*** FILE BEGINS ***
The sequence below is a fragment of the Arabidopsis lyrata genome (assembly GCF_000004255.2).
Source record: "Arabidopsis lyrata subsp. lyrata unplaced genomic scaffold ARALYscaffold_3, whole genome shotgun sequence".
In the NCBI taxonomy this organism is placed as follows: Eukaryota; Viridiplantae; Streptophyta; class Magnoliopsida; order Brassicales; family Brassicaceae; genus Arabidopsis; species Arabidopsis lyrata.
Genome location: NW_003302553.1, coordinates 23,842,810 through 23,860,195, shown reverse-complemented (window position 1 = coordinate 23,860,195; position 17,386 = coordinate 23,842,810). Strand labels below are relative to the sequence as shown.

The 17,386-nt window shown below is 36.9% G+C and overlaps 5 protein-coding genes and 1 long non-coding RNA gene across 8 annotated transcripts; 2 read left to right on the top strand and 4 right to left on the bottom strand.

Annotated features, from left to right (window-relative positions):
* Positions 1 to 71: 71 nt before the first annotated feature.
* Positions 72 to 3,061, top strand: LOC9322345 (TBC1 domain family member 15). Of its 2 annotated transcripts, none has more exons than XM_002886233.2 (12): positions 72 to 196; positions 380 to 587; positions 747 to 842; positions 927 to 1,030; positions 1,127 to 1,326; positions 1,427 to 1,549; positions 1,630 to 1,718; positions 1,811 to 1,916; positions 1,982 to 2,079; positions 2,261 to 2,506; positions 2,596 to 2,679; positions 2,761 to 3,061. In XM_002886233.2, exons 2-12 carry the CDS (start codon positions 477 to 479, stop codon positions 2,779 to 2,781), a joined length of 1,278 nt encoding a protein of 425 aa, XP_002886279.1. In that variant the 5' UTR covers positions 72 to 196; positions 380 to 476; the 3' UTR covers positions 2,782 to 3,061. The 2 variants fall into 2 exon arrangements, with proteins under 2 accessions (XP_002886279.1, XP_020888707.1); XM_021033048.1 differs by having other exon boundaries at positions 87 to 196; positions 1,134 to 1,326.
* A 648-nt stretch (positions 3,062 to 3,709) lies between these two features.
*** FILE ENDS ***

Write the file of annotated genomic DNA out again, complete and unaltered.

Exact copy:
The sequence below is a fragment of the Arabidopsis lyrata genome (assembly GCF_000004255.2).
Source record: "Arabidopsis lyrata subsp. lyrata unplaced genomic scaffold ARALYscaffold_3, whole genome shotgun sequence".
In the NCBI taxonomy this organism is placed as follows: Eukaryota; Viridiplantae; Streptophyta; class Magnoliopsida; order Brassicales; family Brassicaceae; genus Arabidopsis; species Arabidopsis lyrata.
Genome location: NW_003302553.1, coordinates 23,842,810 through 23,860,195, shown reverse-complemented (window position 1 = coordinate 23,860,195; position 17,386 = coordinate 23,842,810). Strand labels below are relative to the sequence as shown.

The 17,386-nt window shown below is 36.9% G+C and overlaps 5 protein-coding genes and 1 long non-coding RNA gene across 8 annotated transcripts; 2 read left to right on the top strand and 4 right to left on the bottom strand.

Annotated features, from left to right (window-relative positions):
* Positions 1 to 71: 71 nt before the first annotated feature.
* Positions 72 to 3,061, top strand: LOC9322345 (TBC1 domain family member 15). Of its 2 annotated transcripts, none has more exons than XM_002886233.2 (12): positions 72 to 196; positions 380 to 587; positions 747 to 842; positions 927 to 1,030; positions 1,127 to 1,326; positions 1,427 to 1,549; positions 1,630 to 1,718; positions 1,811 to 1,916; positions 1,982 to 2,079; positions 2,261 to 2,506; positions 2,596 to 2,679; positions 2,761 to 3,061. In XM_002886233.2, exons 2-12 carry the CDS (start codon positions 477 to 479, stop codon positions 2,779 to 2,781), a joined length of 1,278 nt encoding a protein of 425 aa, XP_002886279.1. In that variant the 5' UTR covers positions 72 to 196; positions 380 to 476; the 3' UTR covers positions 2,782 to 3,061. The 2 variants fall into 2 exon arrangements, with proteins under 2 accessions (XP_002886279.1, XP_020888707.1); XM_021033048.1 differs by having other exon boundaries at positions 87 to 196; positions 1,134 to 1,326.
* A 648-nt stretch (positions 3,062 to 3,709) lies between these two features.